Contact us 24/7


Gilenya Lined to Deadly Brain Infections

Gilenya (Fingolimod) was approved in September 2010 as a treatment to reduce relapses and delay disability progression in patients diagnosed with relapsing forms of multiple sclerosis (MS). It was the first oral disease-modifying drug approved by the U.S. Food and Drug Administration (FDA) for such an indication.

Gilenya is also being investigated as a possible treatment for heart failure and arrhythmias.

Since its approval, Gilenya has been linked to a number of serious adverse events, including rare but fatal brain infections and multiple deaths.

Due to its short time on the market, healthcare providers have not identified all potential adverse events that could be associated with the drug. As a result multiple investigations have been initiated as experts work to better understand the potential side effects of the drug and the impact it may have on the human body.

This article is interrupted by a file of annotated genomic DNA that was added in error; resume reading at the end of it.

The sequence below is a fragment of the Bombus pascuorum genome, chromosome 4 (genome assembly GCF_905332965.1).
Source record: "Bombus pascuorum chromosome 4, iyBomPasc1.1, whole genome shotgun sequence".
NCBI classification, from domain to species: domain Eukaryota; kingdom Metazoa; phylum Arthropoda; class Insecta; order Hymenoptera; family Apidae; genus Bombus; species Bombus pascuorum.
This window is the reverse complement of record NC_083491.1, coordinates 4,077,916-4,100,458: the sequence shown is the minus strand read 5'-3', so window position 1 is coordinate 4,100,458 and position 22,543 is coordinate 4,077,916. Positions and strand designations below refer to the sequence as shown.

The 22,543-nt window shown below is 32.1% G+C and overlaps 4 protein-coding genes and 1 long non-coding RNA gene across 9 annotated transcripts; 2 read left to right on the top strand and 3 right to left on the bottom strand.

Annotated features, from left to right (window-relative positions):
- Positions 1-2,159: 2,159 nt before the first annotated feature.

• Gilenya has been linked to a 46-percent increased risk of shingles and one shingle-related death.
  • The drug has also been linked to a case of progressive multifocal leukoencephalopathy (PML) in Europe.
  • The FDA has received at least 15 reports of encephalitis herpes and one encephalitis herpes-related death in connection with Gilenya.
  • In 2011, the FDA began investigating the death of a patient who suddenly died within 24 hours of taking their first dose of Gilenya.

The FDA warns that treatment with Gilenya may also result in:

  • Bradycardia
  • Atrioventricular conduction
  • Increased risk of infection
  • Posterior reversible encephalopathy syndrome (PRES)
  • Liver Injury
  • Decrease in pulmonary function tests
  • Changes in blood pressure.


If you’ve been injured, we can help. Contact us